The Supreme Court opens its term on Monday with Trump administration lawyers arguing for a pro-business ruling that could bar workers from joining together to challenge the legality of their company's workplace rules, including on wages and overtime pay.
At issue is whether businesses may require employees to waive their rights to join with coworkers and instead agree to act alone to settle disputes before an arbitrator.
If the high court agrees with the administration, the outcome could sharply restrict the rights of private-sector workers who do not belong to a union.
About 60 million nonunionized workers in the private sector are covered by arbitration agreements that bar them from going to court to sue over alleged violations of federal workplace laws, including civil rights and anti-discrimination measures, according to the Economic Policy Institute, a liberal-leaning group in Washington.
About 25 million of these private-sector workers are also barred from joining class-action or group claims before an arbitrator. The Supreme Court will decide whether the workers can act together or alone. Unionized workers can take collective action through bargaining.
"Very few workers will sue by themselves," said Catherine K. Ruckelhaus, general counsel for the National Employment Law Project, a worker advocacy group. Doing so "puts a target on their back," she said, and it may cost more to bring a claim than they could possibly win.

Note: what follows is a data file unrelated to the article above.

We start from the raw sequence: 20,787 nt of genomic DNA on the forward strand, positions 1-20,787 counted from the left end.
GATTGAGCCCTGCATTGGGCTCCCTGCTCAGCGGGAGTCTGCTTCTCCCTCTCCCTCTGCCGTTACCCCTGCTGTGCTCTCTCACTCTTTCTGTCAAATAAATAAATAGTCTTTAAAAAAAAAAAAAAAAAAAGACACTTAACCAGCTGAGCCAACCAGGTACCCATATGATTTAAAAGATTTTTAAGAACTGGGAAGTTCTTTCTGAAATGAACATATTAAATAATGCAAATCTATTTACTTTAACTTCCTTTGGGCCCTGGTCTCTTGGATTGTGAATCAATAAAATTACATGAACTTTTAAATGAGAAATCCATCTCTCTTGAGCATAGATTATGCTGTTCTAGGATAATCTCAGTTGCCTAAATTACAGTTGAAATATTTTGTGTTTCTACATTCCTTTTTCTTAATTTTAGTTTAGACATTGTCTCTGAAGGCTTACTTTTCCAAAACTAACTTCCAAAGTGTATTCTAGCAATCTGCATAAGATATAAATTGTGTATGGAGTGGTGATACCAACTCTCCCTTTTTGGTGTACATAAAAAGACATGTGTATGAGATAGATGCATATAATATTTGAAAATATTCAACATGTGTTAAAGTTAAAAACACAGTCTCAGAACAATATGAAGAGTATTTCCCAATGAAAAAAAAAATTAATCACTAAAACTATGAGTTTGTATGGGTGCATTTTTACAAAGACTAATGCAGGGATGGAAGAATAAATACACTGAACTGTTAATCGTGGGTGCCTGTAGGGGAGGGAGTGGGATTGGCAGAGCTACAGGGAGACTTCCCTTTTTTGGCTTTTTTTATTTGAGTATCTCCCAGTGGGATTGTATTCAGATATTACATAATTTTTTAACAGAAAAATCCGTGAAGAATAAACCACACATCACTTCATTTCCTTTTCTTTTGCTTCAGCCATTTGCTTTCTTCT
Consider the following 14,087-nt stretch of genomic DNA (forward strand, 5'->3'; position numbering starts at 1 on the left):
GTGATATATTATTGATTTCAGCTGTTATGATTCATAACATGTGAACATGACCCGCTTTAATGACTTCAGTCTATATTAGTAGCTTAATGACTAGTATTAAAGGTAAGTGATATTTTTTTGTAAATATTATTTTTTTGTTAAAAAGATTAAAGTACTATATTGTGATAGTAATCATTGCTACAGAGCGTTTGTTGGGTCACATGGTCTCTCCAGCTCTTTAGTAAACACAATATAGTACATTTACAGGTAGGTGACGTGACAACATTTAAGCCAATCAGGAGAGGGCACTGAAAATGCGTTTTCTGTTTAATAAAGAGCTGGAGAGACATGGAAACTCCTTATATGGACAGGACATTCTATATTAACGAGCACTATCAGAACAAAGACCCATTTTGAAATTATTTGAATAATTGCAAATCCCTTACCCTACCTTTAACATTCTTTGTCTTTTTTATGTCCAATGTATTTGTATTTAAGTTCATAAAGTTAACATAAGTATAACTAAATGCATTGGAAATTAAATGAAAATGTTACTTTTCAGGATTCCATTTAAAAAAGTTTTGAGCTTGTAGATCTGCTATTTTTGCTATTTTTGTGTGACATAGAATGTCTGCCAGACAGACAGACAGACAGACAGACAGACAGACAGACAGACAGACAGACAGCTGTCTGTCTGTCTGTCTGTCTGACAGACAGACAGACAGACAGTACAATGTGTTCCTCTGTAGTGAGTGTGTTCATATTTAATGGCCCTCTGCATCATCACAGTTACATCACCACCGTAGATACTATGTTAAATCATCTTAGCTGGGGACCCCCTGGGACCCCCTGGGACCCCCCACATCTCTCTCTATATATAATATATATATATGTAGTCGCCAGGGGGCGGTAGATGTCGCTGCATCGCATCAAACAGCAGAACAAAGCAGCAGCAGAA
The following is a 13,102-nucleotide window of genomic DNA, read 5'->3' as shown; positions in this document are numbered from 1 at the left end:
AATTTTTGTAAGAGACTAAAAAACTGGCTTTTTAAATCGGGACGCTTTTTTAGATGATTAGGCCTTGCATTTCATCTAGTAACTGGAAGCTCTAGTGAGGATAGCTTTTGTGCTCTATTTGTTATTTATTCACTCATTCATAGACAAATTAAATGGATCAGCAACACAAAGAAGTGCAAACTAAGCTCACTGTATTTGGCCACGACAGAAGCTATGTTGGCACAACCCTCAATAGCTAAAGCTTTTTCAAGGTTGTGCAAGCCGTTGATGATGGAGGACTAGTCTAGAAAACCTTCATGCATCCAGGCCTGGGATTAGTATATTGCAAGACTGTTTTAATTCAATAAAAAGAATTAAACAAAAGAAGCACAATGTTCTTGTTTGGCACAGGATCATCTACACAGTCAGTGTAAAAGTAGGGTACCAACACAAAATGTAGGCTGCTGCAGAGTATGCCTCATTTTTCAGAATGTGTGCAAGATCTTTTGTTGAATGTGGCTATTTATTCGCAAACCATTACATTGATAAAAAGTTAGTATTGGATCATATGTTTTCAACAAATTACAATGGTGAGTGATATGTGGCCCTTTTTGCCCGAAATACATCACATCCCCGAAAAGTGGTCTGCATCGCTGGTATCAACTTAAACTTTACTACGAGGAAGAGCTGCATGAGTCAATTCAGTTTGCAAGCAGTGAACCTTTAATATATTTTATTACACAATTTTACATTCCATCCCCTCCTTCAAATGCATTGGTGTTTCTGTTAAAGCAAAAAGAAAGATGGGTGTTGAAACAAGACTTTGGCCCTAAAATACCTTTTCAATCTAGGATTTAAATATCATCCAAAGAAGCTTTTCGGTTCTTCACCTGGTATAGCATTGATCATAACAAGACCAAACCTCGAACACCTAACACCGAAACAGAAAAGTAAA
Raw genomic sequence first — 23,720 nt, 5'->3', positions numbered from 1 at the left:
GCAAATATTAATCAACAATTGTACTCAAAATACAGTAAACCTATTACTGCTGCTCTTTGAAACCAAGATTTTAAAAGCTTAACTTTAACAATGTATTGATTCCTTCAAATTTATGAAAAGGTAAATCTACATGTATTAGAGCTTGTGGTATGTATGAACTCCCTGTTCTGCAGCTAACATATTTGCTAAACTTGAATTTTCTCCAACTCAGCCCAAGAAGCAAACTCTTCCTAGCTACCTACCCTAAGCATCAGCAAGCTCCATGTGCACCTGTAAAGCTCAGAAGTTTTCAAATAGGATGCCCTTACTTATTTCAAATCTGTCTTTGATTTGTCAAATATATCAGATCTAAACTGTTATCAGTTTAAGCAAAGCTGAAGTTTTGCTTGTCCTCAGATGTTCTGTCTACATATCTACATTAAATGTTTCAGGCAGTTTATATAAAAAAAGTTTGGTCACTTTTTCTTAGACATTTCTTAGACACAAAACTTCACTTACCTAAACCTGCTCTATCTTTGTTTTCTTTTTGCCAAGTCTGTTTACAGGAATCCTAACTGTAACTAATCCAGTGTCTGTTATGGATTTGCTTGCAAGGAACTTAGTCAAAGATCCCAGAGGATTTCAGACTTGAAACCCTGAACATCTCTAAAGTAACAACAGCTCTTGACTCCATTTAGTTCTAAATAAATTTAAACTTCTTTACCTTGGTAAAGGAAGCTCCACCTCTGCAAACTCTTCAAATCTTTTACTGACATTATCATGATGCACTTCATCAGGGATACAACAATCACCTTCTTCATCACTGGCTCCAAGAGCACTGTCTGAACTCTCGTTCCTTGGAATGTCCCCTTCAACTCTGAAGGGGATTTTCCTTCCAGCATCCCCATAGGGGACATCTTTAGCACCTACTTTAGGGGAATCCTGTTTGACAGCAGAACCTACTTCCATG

Eliminating joint claims "is a backdoor way of repealing the laws on the books," Ruckelhaus said.
The Obama administration had insisted that companies could not require workers to waive their rights to sue or to join together before an arbitrator. Its lawyers pointed to the National Labor Relations Act of 1935, a key measure of President Franklin Roosevelt's New Deal that said workers had a right to join a union and to "engage in other concerted activities" to protect their interests.
Earlier this year, after the justices agreed to rule on the issue, the Trump administration switched sides and joined in support of the employers. Its lawyers cited the Federal Arbitration Act of 1925, which calls for enforcing arbitration agreements.
The three cases being considered on Monday arose from overtime claims from gas station workers in Alabama, technical writers in Wisconsin and accountants in Northern California.
Lower courts have split on the issue. The 7th Circuit Court in Chicago and the 9th Circuit in San Francisco ruled for the employees and said their companies could not bar them from bringing a joint claim. But 5th Circuit in New Orleans ruled for Murphy Oil Co. and said the gas station workers could bring only individual claims for overtime pay.
The arguments will feature a rarity. Two federal government lawyers will argue before the court on opposite sides. A Trump administration lawyer representing the Justice Department will urge the justices to rule for the employers, while a lawyer for the National Labor Relations Board, which is an independent federal agency, will argue for the workers.
The cases are NLRB vs Murphy Oil, Epic Systems vs. Lewis and Ernest & Young vs. Morris.